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The Butterfly Effect

You Can Do More That Matters

It was the flutter of a wing felt around the world. In 1963, Edward Lorenz presented his hypothesis about the “butterfly effect” to the New York Academy of Science.  A butterfly could flap its wings on one side of the world and set molecules of air in motion,which could then move other molecules of air.  The cumulative effect had the potential to create a hurricane on the other side of the world.

The Academy laughed at the idea.  But the concept, because it was so fascinating, endured. Physics professors in the mid-1990s established that it was accurate and valid. It proved true every time. And not just with butterflies and air molecules, but with all living matter, including people.  Thus was established “the law of sensitive dependence upon initial conditions.”   In other words, a small impact on the initial conditions of a situation can greatly change the outcome.

Author and speaker Andy Andrews, in his book The Butterfly Effect and in his popular presentations, tells about hearing a television news program about Norman Borlaug, who was credited for saving the lives of over two billion people through his work producing corn and wheat hybrids for arid climates. Borlaug was awarded the Nobel Peace Prize in 1970 for significantly increasing the world’s food supply.

Or was it Henry Wallace who really saved all those lives? Wallace was Franklin D. Roosevelt’s second vice president; he previously had served as secretary of agriculture. As vice president, Wallace created a station in New Mexico that was dedicated to hybridizing corn and wheat for arid climates. To run it, he hired a young man named Norman Borlaug. So it was Henry Wallace who was the original source of this impactful discovery, then. He certainly seems to deserve at least some acknowledgment.

Unless, perhaps, it was George Washington Carver who saved those lives.  You undoubtedly know about him for what he did with peanuts and sweet potatoes, developing them as alternative crops to provide nutrition and a spectrum of other products for poor Southern farmers. What you probably don’t know is when Carver was a student at Iowa State University, a dairy sciences professor let his 6-year-old son accompany the brilliant student on weekend botanical expeditions.  Carter befriended the boy and instilled in him a love of plants and a vision of what they could do for humanity.  The boy’s name was Henry Wallace.

George Washington Carver flapped his butterfly wings, and touched the life of a boy who would grow into a man who helped change the world and save the lives of over two billion people.  So it was Carver, then, who truly saved all those lives, right?

Unless, of course, it was a Civil War-era farmer from Diamond, Missouri, a man named Moses, and his wife named Susan.  Susan had developed a close friendship with a slave named Mary Washington, who had an infant baby named George.  One night, a group of night raiders kidnapped Mary and the baby. Susan was distraught over the loss of her friend and sent out word to learn what had become of her and the infant.  Several days later, Moses was able to set up a meeting with the raiders at a crossroads to the north.  He rode several hours on horseback and met four of the men, who showed up carrying torches and wearing burlap sacks over their heads with holes cut out for their eyes. He traded his horse for what they threw him in a dirty bag.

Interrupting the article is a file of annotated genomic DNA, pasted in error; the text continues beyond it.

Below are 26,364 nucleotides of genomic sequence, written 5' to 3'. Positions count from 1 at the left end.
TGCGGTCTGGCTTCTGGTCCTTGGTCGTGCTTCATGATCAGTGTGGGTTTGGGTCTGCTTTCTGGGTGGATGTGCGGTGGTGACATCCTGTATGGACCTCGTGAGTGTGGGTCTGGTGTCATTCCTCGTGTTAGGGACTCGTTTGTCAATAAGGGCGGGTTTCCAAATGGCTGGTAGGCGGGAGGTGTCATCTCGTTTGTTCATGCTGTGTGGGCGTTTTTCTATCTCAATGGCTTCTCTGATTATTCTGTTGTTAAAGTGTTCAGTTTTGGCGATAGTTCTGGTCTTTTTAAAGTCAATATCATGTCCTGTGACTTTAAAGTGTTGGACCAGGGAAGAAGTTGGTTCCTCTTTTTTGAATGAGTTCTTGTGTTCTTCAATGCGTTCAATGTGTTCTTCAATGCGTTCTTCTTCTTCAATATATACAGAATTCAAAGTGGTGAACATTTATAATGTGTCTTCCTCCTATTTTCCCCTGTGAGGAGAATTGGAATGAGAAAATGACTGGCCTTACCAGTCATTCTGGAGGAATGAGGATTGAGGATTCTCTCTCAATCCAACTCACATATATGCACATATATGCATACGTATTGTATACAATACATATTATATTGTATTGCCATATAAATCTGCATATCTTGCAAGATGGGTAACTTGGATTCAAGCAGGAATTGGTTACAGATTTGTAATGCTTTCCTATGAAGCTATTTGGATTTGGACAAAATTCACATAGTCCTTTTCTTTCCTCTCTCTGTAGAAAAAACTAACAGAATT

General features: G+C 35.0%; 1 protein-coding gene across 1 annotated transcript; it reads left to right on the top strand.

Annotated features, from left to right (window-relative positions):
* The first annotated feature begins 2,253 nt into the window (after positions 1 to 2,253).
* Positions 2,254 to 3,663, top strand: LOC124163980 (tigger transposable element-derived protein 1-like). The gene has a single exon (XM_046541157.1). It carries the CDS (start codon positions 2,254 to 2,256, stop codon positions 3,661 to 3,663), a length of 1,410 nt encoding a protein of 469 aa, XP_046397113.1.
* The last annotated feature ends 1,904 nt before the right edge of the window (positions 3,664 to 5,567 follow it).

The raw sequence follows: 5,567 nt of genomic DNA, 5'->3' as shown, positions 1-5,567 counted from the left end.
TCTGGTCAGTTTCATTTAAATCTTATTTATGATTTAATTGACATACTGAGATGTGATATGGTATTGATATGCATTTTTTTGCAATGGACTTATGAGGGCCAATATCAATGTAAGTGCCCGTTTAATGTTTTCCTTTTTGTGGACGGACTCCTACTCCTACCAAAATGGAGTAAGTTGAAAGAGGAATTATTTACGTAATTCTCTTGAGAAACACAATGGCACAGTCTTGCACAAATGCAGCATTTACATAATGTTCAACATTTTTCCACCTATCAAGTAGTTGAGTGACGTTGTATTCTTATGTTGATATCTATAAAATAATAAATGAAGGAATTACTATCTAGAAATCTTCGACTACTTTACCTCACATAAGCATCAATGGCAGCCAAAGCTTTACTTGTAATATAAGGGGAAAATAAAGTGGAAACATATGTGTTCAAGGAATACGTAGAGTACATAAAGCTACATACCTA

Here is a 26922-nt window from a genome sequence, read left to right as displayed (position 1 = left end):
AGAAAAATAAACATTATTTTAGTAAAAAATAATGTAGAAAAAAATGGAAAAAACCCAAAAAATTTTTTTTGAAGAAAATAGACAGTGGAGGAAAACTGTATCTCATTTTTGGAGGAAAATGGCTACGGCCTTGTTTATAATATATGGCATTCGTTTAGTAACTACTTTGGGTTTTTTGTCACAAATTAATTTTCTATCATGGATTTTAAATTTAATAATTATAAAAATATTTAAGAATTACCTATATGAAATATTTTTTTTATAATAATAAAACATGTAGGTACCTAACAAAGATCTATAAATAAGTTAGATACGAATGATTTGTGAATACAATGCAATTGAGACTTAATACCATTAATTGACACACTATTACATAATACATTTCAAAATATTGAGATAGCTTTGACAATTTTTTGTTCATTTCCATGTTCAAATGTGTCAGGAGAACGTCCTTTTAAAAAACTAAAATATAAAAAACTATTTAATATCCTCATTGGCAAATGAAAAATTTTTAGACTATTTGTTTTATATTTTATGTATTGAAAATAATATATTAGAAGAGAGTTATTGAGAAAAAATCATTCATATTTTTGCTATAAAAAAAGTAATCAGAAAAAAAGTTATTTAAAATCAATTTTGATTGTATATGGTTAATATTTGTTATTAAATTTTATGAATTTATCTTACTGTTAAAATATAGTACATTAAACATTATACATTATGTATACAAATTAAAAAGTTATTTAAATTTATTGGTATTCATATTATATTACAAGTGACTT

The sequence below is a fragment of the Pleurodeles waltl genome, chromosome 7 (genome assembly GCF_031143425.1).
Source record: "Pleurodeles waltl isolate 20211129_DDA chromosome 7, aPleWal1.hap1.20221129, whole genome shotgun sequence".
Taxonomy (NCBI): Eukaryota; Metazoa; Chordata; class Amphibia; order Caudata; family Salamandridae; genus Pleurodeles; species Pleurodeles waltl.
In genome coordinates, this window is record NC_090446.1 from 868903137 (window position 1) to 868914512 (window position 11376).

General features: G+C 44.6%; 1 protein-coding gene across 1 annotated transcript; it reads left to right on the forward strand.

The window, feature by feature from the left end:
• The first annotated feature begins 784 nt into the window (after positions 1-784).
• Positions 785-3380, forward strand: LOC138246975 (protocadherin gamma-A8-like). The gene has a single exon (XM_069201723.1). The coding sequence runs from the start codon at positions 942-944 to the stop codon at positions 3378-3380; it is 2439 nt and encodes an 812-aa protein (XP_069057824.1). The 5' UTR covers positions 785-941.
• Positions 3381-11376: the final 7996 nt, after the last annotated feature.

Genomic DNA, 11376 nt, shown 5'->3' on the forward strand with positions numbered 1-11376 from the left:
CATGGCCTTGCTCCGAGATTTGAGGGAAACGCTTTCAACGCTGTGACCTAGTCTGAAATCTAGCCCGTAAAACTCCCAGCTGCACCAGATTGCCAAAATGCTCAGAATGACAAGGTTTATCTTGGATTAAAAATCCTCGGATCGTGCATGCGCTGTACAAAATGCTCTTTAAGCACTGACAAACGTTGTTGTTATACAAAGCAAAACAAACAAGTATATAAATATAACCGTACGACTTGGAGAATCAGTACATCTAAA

As the men thundered off on their horses, he got down on his knees, opened the bag, and took out a baby, cold and nearly dead. He put that frightened little child inside his coat next to his skin and wrapped him tightly, talking to him during the long walk home on that winter night. He and Susan vowed to raise him as their own and educate him. They gave that little boy their own family name, keeping his last name as his middle name in honor of his mother, who perished in the raid.

That is how Moses and Susan Carver came to raise baby George Washington Carver.  And you can see how one easily could make the case that it was Moses and Susan Carver who saved those two billion souls.

This conversation could go on and on. And we could have such conversations about our own lives – our opportunities to influence those we touch now and for generations to come.  It is important to remember that what we do matters, not just for ourselves and our families, but for our communities and – who knows? – perhaps even for all of humanity. 

At the end of the classic Christmas movie “It’s a Wonderful Life,” George Bailey’s brother Harry toasts “the richest man in Bedford Falls” as friends and relatives stream into George’s house to help him in his hour of need.  George had been on the brink of suicide because of financial ruin until the angel Clarence gave him a rare opportunity to experience what his town and the lives of those he loved and cared for would be like had he never been born. George learned that night just how significantly he had touched, impacted, and transformed so many others during his own lifetime. 

George Bailey, too – without even realizing it – had flapped his butterfly wings.

-Excerpt from You Can Do More That Matters, Chapter 1

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Ron Ware, J.D. and Greg Hammond, CFP®, CPA are wealth impact strategists and personal legacy advisors who help individuals, families, and business owners enhance their financial standing while discovering a greater capacity to provide for their loved ones and support cherished charities. Contact Ron or Greg.

 

 

 

 

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